James Hinchcliffe wins IndyCar's inaugural Grand Prix of Louisiana

James Hinchcliffe's pit strategy pays off with a win at the inaugural Grand Prix of Louisiana

James Hinchcliffe is getting used to partying in New Orleans.

The veteran IndyCar driver was a guest at one of the biggest Mardi Gras parades in February. So, he looked like a natural tossing beads Sunday after winning the inaugural Indy Grand Prix of Louisiana in Avondale, La.

The Canadian had a wet track and a fortunate pit strategy to thank for his fourth career triumph, and won by leading most of the last 14 laps under caution. But he'll take it.

“The inaugural event at any track is always special,” said Hinchcliffe, who rode in the Bacchus parade and was among the drivers most involved in promoting the race. “To be able to come out on top in that first race means a lot.”

Helio Castroneves overcame early front-wing damage that put him near the back of the field to finish second for Team Penske, giving him a consecutive top-five finishes to start the season.

“In normal conditions, it's extremely difficult to come back,” Castroneves said. “The way it was playing around with so many yellows and so many variables, amazing that we never gave up and were able to go back in the game.”

James Jakes was third to give Schmidt Peterson Motorsports two podium finishers.

The biggest enemy of green-flag racing wasn't so much the rain, which largely stopped during the race, but tricky wet spots that remained after much of track was dry and drivers switched to slick tires.

The variable conditions brought out one caution after another as drivers spun or slid off the track, causing what was scheduled as a 75-lap race to end as a timed race after just 47 laps. Several drivers lost control on the final turn before the front straight, where water was flowing across the spot where they wanted to accelerate.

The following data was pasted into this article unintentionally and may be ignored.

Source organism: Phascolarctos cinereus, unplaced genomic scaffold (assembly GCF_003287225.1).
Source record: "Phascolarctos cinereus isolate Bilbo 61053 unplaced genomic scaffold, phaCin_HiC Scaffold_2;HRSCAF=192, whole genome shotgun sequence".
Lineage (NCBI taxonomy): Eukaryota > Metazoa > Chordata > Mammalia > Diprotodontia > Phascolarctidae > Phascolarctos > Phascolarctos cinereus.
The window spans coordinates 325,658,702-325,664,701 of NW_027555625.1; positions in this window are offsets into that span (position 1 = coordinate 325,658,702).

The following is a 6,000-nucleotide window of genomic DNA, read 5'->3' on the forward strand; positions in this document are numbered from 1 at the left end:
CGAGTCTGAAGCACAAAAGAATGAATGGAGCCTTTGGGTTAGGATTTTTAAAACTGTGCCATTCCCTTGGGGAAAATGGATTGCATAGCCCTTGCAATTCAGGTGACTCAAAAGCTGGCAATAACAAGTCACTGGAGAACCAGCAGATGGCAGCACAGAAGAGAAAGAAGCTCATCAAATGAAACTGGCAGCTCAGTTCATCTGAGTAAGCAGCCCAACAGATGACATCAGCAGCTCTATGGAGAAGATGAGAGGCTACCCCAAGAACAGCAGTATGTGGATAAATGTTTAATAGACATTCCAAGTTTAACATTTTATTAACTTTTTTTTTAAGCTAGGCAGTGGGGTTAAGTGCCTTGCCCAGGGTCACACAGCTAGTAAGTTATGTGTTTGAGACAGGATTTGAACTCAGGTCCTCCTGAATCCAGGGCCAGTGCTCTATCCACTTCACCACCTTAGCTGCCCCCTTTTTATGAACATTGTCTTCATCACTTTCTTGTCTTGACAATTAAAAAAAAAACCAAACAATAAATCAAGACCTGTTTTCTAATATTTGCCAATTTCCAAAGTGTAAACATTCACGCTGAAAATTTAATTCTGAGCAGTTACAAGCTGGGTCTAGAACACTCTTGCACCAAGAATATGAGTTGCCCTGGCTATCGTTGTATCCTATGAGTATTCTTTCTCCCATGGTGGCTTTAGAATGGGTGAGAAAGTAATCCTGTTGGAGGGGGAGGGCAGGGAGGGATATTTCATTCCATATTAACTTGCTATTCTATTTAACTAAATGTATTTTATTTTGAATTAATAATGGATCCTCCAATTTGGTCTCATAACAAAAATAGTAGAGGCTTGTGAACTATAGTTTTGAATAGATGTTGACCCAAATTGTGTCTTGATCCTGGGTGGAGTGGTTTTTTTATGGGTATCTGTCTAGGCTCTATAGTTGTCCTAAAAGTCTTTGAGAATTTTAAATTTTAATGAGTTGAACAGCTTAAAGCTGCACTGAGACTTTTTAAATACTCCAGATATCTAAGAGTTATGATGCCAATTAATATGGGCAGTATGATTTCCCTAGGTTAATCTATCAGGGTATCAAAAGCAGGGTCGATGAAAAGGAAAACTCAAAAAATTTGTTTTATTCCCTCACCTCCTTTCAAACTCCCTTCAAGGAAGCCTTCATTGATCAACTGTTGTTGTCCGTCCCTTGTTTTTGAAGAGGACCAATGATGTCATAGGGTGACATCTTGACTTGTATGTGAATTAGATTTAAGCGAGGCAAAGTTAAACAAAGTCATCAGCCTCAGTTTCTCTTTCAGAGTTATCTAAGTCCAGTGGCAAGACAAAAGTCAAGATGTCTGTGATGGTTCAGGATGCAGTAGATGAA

“Our cars, in those conditions, are very difficult,” Castroneves said. “It was like ice.”

More than half of the race — 25 laps — was run under yellow. All of the full-course cautions came after the first 15 laps, when most drivers began changing from wet-weather tires to slicks.

That meant drivers raced under green for only seven of the last 32 laps. And it was then that Hinchcliffe, who made his only pit stop on Lap 13, cycled out front.

Under caution on Lap 33, the first eight cars pitted, while Hinchcliffe, who was ninth, was told by his Schmidt Peterson Motorsports team to remain on track.

“I was kind of 50-50 on it when they made the call and I saw nobody else stay out,” Hinchcliffe said. “Obviously, that's why those guys do what they do and that's why I just shut up and drive.”

When he first got to the front, Hinchcliffe figured he would have to create a gap in front during the next green flag stint and make one more quick pit stop for fuel.

“At first, I was cursing the yellows that were coming out,” Hinchcliffe recalled. “But a one-stop strategy — who would have thought that would play out.”